We still lack comprehensive treatment guidelines for treatment of arrhythmias during COIVD-19 infection and also among recovered COVID-19 patients. The prevalence of sinus tachycardia with palpitation among the recovered COVID-19 patients is quite high at 17.4%. Both Carvedilol and Ivabradine have to be effective in controlling the heart rate, but Ivabradine is superior and twice as likely to control heart rate when compared to Carvedilol. The mono-therapy, non-responders can be better treated with dual therapy (Ivabradine and Atorvastatin).

Highlights

• Majority of COVID-19 patients suffer cardiac sequela during and after ‘recovery’ phase.

• The Commonest sequela include palpitation with sinus tachycardia.

• The incidence of sinus tachycardia among the recovered COVID-19 patients is high (17.5%).

• Ivabradine is superior (2 times likely to improve MHR) to Carvedilol in controlling the heart rate.

  1. WHO Timeline - COVID-19. WHO official website. 2020. https://www.who.int/news-room/detail/27-04-2020-who-timeline---covid-19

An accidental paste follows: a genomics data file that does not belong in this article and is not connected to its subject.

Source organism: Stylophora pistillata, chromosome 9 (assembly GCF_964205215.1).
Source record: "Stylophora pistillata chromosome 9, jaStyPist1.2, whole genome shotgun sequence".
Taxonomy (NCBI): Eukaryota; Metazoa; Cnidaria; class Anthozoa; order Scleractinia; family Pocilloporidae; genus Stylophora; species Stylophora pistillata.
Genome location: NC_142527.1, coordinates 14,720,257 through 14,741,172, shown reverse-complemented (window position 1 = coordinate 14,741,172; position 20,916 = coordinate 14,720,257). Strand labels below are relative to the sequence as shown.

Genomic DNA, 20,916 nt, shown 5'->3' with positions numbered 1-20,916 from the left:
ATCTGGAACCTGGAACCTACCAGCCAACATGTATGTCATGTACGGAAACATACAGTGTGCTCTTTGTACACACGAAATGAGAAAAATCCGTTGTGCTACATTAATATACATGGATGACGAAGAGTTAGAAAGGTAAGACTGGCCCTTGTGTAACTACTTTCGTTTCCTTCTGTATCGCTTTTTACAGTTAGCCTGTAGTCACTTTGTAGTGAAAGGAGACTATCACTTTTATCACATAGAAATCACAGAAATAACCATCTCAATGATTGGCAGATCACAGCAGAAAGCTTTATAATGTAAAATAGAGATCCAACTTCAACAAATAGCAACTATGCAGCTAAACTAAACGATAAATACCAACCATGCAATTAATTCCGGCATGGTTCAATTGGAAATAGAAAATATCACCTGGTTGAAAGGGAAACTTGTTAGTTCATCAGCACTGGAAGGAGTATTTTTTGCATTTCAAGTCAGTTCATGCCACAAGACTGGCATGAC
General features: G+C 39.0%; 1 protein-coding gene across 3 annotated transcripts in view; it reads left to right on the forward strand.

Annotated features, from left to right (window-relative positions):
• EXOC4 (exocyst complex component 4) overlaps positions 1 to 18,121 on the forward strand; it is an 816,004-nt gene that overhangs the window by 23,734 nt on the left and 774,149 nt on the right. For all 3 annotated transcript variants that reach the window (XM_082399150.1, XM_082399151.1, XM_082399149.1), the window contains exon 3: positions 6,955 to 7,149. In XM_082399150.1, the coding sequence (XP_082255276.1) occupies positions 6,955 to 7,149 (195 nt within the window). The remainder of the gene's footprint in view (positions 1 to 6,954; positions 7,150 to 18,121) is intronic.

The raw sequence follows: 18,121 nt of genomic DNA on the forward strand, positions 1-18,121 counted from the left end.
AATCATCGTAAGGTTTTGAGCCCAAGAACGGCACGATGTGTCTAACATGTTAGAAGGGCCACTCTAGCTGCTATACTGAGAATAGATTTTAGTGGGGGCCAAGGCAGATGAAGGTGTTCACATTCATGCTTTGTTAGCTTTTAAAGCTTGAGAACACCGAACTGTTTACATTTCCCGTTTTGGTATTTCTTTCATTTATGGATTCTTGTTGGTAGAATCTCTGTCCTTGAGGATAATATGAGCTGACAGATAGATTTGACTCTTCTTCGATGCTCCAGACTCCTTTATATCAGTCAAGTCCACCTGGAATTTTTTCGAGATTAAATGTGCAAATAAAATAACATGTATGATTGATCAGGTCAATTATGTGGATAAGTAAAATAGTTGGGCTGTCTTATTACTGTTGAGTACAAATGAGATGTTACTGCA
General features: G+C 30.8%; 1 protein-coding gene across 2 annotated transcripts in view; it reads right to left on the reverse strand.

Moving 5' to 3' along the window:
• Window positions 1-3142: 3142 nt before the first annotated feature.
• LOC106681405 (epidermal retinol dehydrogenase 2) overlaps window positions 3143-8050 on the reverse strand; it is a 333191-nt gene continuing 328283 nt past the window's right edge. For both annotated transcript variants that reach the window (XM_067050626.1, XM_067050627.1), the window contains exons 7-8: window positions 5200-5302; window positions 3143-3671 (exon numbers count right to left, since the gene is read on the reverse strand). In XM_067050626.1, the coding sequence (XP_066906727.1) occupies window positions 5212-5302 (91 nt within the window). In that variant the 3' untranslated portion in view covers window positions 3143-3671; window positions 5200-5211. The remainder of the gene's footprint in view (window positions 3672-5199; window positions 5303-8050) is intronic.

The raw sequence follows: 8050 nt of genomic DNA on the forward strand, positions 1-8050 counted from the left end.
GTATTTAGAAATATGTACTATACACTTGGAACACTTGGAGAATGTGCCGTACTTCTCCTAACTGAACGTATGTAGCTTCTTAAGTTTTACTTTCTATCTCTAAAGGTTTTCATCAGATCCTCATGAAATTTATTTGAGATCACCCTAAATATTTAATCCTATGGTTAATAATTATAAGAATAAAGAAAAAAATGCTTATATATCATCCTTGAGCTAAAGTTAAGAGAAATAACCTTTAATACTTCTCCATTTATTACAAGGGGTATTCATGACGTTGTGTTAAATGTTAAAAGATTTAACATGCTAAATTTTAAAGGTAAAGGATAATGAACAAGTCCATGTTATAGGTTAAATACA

2. Sharma S, Singh G. Prevalence and Global Impact of 2019-nCoV Zoonotic Viruses on China and World: Consequences of Chaotic and Stressed Environment. Int J Computer Applications. 2020; 12: 16.
  3. Sharma S, Sharma M, Singh G. A chaotic and stressed environment for 2019-nCoV suspected, infected and other people in India: Fear of mass destruction and causality. Asian J Psychiatr. 2020; 51: 102049. PubMed: https://pubmed.ncbi.nlm.nih.gov/32278890/
  4. Gautam R, Sharma M. 2019-nCoV pandemic: A disruptive and stressful atmosphere for Indian academic fraternity. Brain Behav Immun. 2020; 88: 948–949. PubMed: https://pubmed.ncbi.nlm.nih.gov/32289366/
  5. Wang D, Hu B, Hu C, Zhu F, Liu X, et al. Clinical Characteristics of 138 Hospitalized Patients With 2019 Novel Coronavirus–Infected Pneumonia in Wuhan, China. JAMA. 2020; 323: 1061-1069. PubMed: https://pubmed.ncbi.nlm.nih.gov/32031570/
  6. Puntmann VO, Carerj ML, Wieters I, Fahim M, Arendt C, et al. Outcomes of Cardiovascular Magnetic Resonance Imaging in Patients Recently Recovered From Coronavirus Disease 2019 (COVID-19). JAMA Cardiol. 2020; 5: 1265-1273. PubMed: https://pubmed.ncbi.nlm.nih.gov/32730619/